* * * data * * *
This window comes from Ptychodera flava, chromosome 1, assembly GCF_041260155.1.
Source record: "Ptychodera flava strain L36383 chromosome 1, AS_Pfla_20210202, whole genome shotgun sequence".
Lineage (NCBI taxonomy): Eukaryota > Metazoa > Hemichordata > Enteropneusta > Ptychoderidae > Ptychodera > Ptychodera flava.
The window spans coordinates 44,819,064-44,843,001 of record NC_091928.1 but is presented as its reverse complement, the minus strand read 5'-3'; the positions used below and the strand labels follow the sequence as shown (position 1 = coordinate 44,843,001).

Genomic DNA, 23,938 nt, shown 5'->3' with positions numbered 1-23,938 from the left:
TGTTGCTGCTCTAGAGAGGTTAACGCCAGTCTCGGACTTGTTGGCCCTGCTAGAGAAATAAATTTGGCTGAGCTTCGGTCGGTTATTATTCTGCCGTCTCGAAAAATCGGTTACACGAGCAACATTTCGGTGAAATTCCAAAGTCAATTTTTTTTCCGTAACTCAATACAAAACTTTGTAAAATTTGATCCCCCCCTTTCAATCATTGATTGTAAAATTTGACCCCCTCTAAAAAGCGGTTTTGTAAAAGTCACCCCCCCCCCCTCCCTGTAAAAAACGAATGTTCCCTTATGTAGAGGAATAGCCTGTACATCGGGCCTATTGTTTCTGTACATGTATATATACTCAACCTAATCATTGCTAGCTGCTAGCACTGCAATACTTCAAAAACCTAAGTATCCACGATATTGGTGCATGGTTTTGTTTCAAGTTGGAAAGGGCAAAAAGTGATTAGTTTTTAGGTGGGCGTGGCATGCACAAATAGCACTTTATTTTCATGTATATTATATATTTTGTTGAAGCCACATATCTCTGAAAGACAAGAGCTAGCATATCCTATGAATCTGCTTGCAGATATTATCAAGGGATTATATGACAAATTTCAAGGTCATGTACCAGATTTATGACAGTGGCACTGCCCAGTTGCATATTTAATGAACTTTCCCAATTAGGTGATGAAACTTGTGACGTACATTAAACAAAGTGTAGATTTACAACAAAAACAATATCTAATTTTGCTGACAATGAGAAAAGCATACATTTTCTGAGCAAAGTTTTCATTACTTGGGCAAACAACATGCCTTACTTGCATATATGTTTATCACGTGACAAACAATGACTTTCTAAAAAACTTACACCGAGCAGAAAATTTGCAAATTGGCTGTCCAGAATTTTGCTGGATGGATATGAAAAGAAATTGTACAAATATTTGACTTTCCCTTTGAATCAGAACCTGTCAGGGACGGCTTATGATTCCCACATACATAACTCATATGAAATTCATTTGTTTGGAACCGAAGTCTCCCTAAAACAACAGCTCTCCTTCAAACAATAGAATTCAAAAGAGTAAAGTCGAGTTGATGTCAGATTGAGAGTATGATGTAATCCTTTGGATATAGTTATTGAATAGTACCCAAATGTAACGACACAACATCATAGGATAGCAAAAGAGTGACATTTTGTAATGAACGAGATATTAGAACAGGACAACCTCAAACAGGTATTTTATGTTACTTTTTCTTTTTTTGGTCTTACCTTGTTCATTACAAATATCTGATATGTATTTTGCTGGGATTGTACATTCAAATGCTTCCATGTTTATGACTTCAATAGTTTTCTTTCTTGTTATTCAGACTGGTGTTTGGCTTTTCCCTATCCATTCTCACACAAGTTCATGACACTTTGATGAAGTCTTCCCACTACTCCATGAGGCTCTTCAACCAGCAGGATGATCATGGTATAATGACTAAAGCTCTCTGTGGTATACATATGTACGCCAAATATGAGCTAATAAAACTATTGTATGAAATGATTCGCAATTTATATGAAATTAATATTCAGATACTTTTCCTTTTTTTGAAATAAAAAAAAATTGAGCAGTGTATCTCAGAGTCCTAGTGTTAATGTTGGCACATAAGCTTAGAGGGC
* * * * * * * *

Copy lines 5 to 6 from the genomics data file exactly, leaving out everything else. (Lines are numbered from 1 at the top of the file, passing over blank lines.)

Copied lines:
Genomic DNA, 23,938 nt, shown 5'->3' with positions numbered 1-23,938 from the left:
TGTTGCTGCTCTAGAGAGGTTAACGCCAGTCTCGGACTTGTTGGCCCTGCTAGAGAAATAAATTTGGCTGAGCTTCGGTCGGTTATTATTCTGCCGTCTCGAAAAATCGGTTACACGAGCAACATTTCGGTGAAATTCCAAAGTCAATTTTTTTTCCGTAACTCAATACAAAACTTTGTAAAATTTGATCCCCCCCTTTCAATCATTGATTGTAAAATTTGACCCCCTCTAAAAAGCGGTTTTGTAAAAGTCACCCCCCCCCCCTCCCTGTAAAAAACGAATGTTCCCTTATGTAGAGGAATAGCCTGTACATCGGGCCTATTGTTTCTGTACATGTATATATACTCAACCTAATCATTGCTAGCTGCTAGCACTGCAATACTTCAAAAACCTAAGTATCCACGATATTGGTGCATGGTTTTGTTTCAAGTTGGAAAGGGCAAAAAGTGATTAGTTTTTAGGTGGGCGTGGCATGCACAAATAGCACTTTATTTTCATGTATATTATATATTTTGTTGAAGCCACATATCTCTGAAAGACAAGAGCTAGCATATCCTATGAATCTGCTTGCAGATATTATCAAGGGATTATATGACAAATTTCAAGGTCATGTACCAGATTTATGACAGTGGCACTGCCCAGTTGCATATTTAATGAACTTTCCCAATTAGGTGATGAAACTTGTGACGTACATTAAACAAAGTGTAGATTTACAACAAAAACAATATCTAATTTTGCTGACAATGAGAAAAGCATACATTTTCTGAGCAAAGTTTTCATTACTTGGGCAAACAACATGCCTTACTTGCATATATGTTTATCACGTGACAAACAATGACTTTCTAAAAAACTTACACCGAGCAGAAAATTTGCAAATTGGCTGTCCAGAATTTTGCTGGATGGATATGAAAAGAAATTGTACAAATATTTGACTTTCCCTTTGAATCAGAACCTGTCAGGGACGGCTTATGATTCCCACATACATAACTCATATGAAATTCATTTGTTTGGAACCGAAGTCTCCCTAAAACAACAGCTCTCCTTCAAACAATAGAATTCAAAAGAGTAAAGTCGAGTTGATGTCAGATTGAGAGTATGATGTAATCCTTTGGATATAGTTATTGAATAGTACCCAAATGTAACGACACAACATCATAGGATAGCAAAAGAGTGACATTTTGTAATGAACGAGATATTAGAACAGGACAACCTCAAACAGGTATTTTATGTTACTTTTTCTTTTTTTGGTCTTACCTTGTTCATTACAAATATCTGATATGTATTTTGCTGGGATTGTACATTCAAATGCTTCCATGTTTATGACTTCAATAGTTTTCTTTCTTGTTATTCAGACTGGTGTTTGGCTTTTCCCTATCCATTCTCACACAAGTTCATGACACTTTGATGAAGTCTTCCCACTACTCCATGAGGCTCTTCAACCAGCAGGATGATCATGGTATAATGACTAAAGCTCTCTGTGGTATACATATGTACGCCAAATATGAGCTAATAAAACTATTGTATGAAATGATTCGCAATTTATATGAAATTAATATTCAGATACTTTTCCTTTTTTTGAAATAAAAAAAAATTGAGCAGTGTATCTCAGAGTCCTAGTGTTAATGTTGGCACATAAGCTTAGAGGGC